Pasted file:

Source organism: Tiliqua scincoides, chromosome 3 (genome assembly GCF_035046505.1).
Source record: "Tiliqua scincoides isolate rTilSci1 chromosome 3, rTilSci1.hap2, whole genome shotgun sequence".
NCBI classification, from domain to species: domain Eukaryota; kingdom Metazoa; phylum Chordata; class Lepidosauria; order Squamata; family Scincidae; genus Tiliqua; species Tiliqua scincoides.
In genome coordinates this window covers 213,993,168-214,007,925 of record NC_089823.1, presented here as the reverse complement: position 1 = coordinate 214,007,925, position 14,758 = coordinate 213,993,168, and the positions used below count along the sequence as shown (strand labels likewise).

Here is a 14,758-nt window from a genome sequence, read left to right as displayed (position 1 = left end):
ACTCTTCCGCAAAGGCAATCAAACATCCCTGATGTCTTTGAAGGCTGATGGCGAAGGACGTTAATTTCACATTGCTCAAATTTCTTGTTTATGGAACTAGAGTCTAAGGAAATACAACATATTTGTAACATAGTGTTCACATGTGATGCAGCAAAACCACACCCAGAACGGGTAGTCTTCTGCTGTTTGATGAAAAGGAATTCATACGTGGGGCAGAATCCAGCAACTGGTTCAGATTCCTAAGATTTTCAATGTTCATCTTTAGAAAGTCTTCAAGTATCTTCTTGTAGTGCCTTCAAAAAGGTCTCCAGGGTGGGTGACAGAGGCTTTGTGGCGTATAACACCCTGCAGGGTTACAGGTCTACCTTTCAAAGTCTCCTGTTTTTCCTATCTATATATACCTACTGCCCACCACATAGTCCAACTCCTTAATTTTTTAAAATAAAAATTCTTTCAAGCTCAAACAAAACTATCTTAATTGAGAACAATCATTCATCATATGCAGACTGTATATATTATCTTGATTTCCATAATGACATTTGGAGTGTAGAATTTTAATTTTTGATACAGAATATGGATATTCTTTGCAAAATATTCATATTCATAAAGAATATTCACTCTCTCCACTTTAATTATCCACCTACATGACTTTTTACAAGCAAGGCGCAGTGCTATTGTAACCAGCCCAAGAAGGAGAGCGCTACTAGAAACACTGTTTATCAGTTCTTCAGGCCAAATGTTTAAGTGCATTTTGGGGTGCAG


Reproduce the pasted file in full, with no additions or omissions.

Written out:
Source organism: Tiliqua scincoides, chromosome 3 (genome assembly GCF_035046505.1).
Source record: "Tiliqua scincoides isolate rTilSci1 chromosome 3, rTilSci1.hap2, whole genome shotgun sequence".
NCBI classification, from domain to species: domain Eukaryota; kingdom Metazoa; phylum Chordata; class Lepidosauria; order Squamata; family Scincidae; genus Tiliqua; species Tiliqua scincoides.
In genome coordinates this window covers 213,993,168-214,007,925 of record NC_089823.1, presented here as the reverse complement: position 1 = coordinate 214,007,925, position 14,758 = coordinate 213,993,168, and the positions used below count along the sequence as shown (strand labels likewise).

Here is a 14,758-nt window from a genome sequence, read left to right as displayed (position 1 = left end):
ACTCTTCCGCAAAGGCAATCAAACATCCCTGATGTCTTTGAAGGCTGATGGCGAAGGACGTTAATTTCACATTGCTCAAATTTCTTGTTTATGGAACTAGAGTCTAAGGAAATACAACATATTTGTAACATAGTGTTCACATGTGATGCAGCAAAACCACACCCAGAACGGGTAGTCTTCTGCTGTTTGATGAAAAGGAATTCATACGTGGGGCAGAATCCAGCAACTGGTTCAGATTCCTAAGATTTTCAATGTTCATCTTTAGAAAGTCTTCAAGTATCTTCTTGTAGTGCCTTCAAAAAGGTCTCCAGGGTGGGTGACAGAGGCTTTGTGGCGTATAACACCCTGCAGGGTTACAGGTCTACCTTTCAAAGTCTCCTGTTTTTCCTATCTATATATACCTACTGCCCACCACATAGTCCAACTCCTTAATTTTTTAAAATAAAAATTCTTTCAAGCTCAAACAAAACTATCTTAATTGAGAACAATCATTCATCATATGCAGACTGTATATATTATCTTGATTTCCATAATGACATTTGGAGTGTAGAATTTTAATTTTTGATACAGAATATGGATATTCTTTGCAAAATATTCATATTCATAAAGAATATTCACTCTCTCCACTTTAATTATCCACCTACATGACTTTTTACAAGCAAGGCGCAGTGCTATTGTAACCAGCCCAAGAAGGAGAGCGCTACTAGAAACACTGTTTATCAGTTCTTCAGGCCAAATGTTTAAGTGCATTTTGGGGTGCAG